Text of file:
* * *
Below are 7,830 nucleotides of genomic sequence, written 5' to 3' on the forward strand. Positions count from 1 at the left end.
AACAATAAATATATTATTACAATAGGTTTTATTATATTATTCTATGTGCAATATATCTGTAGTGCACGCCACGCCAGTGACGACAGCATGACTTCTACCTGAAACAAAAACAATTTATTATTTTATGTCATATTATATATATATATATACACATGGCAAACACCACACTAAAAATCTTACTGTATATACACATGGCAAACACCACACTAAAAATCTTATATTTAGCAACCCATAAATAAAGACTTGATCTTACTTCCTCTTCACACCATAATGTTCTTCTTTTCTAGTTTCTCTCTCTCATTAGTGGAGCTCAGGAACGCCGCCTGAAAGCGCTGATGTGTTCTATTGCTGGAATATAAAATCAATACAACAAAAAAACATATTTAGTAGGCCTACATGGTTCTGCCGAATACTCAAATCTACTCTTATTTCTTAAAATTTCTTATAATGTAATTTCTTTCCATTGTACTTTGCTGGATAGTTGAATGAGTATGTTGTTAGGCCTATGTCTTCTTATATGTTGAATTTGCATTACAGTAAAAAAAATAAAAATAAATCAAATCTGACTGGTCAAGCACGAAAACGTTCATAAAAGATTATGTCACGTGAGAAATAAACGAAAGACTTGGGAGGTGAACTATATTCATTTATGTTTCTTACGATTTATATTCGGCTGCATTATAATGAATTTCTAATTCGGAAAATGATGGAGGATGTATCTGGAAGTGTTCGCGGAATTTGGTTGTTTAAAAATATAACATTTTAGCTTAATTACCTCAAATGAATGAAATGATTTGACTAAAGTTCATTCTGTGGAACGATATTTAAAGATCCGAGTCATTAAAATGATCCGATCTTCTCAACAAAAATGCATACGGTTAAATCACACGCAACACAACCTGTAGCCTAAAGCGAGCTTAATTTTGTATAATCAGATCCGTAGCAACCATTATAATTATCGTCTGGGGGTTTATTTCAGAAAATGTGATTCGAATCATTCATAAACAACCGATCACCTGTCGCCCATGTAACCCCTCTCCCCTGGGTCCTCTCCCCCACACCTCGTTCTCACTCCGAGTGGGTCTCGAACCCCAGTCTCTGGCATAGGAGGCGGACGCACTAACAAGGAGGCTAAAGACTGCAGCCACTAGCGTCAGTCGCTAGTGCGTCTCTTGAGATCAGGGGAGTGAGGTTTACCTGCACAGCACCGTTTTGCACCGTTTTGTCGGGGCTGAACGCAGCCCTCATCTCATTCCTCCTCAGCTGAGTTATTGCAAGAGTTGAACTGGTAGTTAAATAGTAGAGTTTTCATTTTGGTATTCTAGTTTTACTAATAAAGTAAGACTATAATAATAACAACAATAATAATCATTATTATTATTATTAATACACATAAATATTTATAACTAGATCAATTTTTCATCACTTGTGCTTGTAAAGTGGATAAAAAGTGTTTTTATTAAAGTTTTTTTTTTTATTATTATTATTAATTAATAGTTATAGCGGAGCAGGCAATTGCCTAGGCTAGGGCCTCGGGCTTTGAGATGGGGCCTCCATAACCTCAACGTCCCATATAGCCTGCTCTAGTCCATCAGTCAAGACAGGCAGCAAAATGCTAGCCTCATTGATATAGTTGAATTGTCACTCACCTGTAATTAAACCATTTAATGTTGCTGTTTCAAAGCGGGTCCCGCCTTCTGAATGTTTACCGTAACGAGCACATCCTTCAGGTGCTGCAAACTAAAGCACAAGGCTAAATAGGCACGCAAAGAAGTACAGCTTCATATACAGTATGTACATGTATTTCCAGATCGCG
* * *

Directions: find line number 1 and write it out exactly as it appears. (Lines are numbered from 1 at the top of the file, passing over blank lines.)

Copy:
Below are 7,830 nucleotides of genomic sequence, written 5' to 3' on the forward strand. Positions count from 1 at the left end.